Reading comics as a full-on adult is a different thing. It's a remembrance of one's youth, a celebration of the relationship one has with the characters and a chance to read a great story.  The feeling, that wondrous feeling of "what-if?" is tempered a bit by "what now?" — but that's okay. I appreciate the art and the writing in a different way now. I look at the expressions of the characters and I feel the emotions a bit more. When I see joy on the face of a character, it is different than the big smile of happiness that a kid might see. Where I might have seen an unhappy, sad face when I was 12, now I see despair and hopelessness. Reading comics is a richer experience because of the wealth of experience I bring with me to each page.

Perhaps that is one of the reasons we want to keep these books around in those long, heavy boxes we keep in our closets, under our bed, in Conor's storage compartment.  There's a part of us that is curious to read the book later, not only because it reminds us of the past, but because the story might mean something a little different after a few years has passed. (Or maybe we are just compulsive, that's a good theory, too.) But it's a lot easier to re-read a few comics than it is a few novels, that's for sure. Comics are one of the only print mediums that make re-reading a welcome diversion, a wonderful way to spend a rainy afternoon, a way to remember the glimmers of youthful idealism over the course of 28 pages.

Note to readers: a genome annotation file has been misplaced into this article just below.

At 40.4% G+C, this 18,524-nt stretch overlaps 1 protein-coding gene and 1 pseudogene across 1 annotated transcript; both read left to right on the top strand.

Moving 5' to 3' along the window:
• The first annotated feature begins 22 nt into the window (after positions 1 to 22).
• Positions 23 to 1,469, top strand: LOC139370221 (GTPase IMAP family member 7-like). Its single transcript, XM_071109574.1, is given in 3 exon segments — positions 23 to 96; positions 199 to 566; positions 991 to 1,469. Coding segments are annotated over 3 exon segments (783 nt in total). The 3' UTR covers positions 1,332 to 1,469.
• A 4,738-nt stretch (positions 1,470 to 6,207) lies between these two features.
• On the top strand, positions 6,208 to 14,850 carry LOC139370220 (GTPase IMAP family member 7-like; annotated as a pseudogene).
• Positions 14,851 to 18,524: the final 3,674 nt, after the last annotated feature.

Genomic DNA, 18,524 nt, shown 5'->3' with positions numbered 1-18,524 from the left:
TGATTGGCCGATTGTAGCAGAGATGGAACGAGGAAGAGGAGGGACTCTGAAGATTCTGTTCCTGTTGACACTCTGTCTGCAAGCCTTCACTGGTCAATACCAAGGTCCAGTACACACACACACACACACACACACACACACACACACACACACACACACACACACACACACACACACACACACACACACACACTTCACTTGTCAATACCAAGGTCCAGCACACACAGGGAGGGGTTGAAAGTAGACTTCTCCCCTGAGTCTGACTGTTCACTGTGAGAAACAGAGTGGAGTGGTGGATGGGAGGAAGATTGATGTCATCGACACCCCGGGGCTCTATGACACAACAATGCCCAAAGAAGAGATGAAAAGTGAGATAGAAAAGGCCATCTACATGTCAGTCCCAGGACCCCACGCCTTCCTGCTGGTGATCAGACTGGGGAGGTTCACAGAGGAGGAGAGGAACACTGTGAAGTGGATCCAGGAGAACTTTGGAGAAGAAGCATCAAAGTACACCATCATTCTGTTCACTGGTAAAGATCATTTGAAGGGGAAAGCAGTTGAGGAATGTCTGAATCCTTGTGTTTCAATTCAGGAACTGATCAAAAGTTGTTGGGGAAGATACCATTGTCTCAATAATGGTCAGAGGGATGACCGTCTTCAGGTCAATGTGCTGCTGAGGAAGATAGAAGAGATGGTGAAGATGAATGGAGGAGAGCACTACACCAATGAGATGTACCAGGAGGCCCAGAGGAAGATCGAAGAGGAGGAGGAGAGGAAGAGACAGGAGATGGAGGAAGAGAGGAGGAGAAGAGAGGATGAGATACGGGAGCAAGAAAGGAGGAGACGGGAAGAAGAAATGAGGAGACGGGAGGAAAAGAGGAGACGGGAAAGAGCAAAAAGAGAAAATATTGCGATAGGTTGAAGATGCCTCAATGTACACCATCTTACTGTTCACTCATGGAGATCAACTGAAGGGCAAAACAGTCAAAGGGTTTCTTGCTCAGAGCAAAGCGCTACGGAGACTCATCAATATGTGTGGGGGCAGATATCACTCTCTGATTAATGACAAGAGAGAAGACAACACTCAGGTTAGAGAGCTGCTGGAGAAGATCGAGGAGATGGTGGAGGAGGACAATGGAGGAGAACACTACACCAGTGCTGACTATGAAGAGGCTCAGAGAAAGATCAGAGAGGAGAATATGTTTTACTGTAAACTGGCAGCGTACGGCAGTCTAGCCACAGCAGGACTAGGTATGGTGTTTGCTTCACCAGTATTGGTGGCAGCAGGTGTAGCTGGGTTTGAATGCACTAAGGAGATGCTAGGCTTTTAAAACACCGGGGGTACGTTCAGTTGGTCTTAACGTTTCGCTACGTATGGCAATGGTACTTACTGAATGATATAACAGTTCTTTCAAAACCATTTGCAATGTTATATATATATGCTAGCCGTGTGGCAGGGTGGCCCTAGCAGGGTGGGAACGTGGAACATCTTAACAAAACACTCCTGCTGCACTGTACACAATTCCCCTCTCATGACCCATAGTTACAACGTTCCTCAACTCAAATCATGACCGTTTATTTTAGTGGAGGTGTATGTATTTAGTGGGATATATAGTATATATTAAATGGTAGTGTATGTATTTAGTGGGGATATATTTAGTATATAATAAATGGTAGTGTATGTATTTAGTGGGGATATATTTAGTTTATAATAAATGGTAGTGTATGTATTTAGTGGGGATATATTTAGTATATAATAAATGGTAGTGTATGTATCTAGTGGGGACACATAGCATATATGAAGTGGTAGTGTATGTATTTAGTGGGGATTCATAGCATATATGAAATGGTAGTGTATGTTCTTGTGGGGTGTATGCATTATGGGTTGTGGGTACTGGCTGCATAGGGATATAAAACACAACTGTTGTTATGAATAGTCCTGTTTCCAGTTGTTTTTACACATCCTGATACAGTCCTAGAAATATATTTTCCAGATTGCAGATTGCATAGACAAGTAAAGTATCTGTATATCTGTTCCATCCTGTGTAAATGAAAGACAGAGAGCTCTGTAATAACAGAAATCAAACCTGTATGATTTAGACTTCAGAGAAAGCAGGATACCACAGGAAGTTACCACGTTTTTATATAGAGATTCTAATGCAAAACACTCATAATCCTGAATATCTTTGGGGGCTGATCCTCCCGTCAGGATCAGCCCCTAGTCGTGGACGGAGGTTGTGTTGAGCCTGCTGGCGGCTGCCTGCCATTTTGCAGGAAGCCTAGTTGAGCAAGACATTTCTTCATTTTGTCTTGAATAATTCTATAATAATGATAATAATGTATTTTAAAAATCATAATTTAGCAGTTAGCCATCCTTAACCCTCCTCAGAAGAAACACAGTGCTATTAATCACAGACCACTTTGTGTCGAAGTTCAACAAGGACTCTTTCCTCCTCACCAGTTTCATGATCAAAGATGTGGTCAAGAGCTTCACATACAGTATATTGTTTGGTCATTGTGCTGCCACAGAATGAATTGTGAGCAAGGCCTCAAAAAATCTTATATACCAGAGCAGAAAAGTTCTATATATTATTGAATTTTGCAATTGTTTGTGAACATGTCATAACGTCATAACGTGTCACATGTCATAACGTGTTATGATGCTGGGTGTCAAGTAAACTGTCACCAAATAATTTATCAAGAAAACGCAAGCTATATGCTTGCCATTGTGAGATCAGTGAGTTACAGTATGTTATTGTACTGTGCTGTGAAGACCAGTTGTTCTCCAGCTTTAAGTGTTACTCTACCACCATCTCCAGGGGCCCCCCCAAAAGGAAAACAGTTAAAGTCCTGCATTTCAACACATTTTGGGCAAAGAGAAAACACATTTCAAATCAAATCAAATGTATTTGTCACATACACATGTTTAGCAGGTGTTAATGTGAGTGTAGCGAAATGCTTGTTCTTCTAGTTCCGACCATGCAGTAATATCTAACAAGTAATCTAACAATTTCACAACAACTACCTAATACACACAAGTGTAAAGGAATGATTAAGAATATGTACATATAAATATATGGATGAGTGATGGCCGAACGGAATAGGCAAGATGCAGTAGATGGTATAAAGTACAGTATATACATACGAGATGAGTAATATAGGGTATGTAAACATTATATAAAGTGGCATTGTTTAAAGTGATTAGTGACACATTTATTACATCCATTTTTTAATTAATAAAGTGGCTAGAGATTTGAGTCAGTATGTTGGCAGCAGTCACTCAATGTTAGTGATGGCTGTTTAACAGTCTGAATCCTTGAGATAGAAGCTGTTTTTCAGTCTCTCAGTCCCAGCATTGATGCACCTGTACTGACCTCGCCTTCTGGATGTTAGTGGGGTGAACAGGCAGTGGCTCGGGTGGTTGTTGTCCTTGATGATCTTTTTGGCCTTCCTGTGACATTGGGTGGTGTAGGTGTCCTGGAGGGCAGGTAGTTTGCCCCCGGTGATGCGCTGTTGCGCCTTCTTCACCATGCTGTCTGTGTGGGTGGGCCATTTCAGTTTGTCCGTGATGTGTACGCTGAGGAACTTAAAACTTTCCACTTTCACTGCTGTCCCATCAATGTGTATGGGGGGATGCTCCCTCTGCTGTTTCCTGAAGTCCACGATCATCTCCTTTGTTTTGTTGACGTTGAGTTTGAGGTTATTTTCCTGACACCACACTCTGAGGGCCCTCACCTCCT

In the end… I guess I am coming to the understanding that my heroes will never age, but I am happy to grow old with them.

Mike Romo is an actor whose age-range has been kind of the same for awhile, thank you very much.  Email him by clicking here, check his tweeterness here.


  1. Fantastic article Mike.  This is the year I turn 30 so aging, what little I’ve accomplished in life and noticing that more and more "famous" or "successful" people are younger than me really weighs on my sometimes. 

    Was I really meant to be full of debt, working a job I don’t love just trying to pay things off so I can quit and finally figure out what I want to do?

    I refuse to think about Heroes ages because if I ever become older than Batman?  I.. I just can’t be older than Batman.

  2. Yeah, I’m only 21 but I can definently appreciate the comics I read now more.

    loved the article by the way.

  3. What a great article Mike. Hitting 30 this year now and seeing the difference in both comics reading and life in general. Thanks God we have comics to escape into! 🙂

  4. Cool article Mike. Is Robin older than Batman yet? What Robin is Batman WTF Ha!!! I have the ASBM trade and was surprised to see the gate fold in it.  I’ve been meaning to find the time to reread some of my old comics. However, I need to get through all the new comics and trades first.  I think your article fits perfect with this week’s video podcast with Ultimate Spiderman.  When it comes to ages of characters and how that is reflected in their personalities, I think flip-flops.  You have writers that write characters with different personalities and lets not forget the retcons and continuity shake-ups.  It’s almost like many comic characters these days have been split and each has a younger and older version.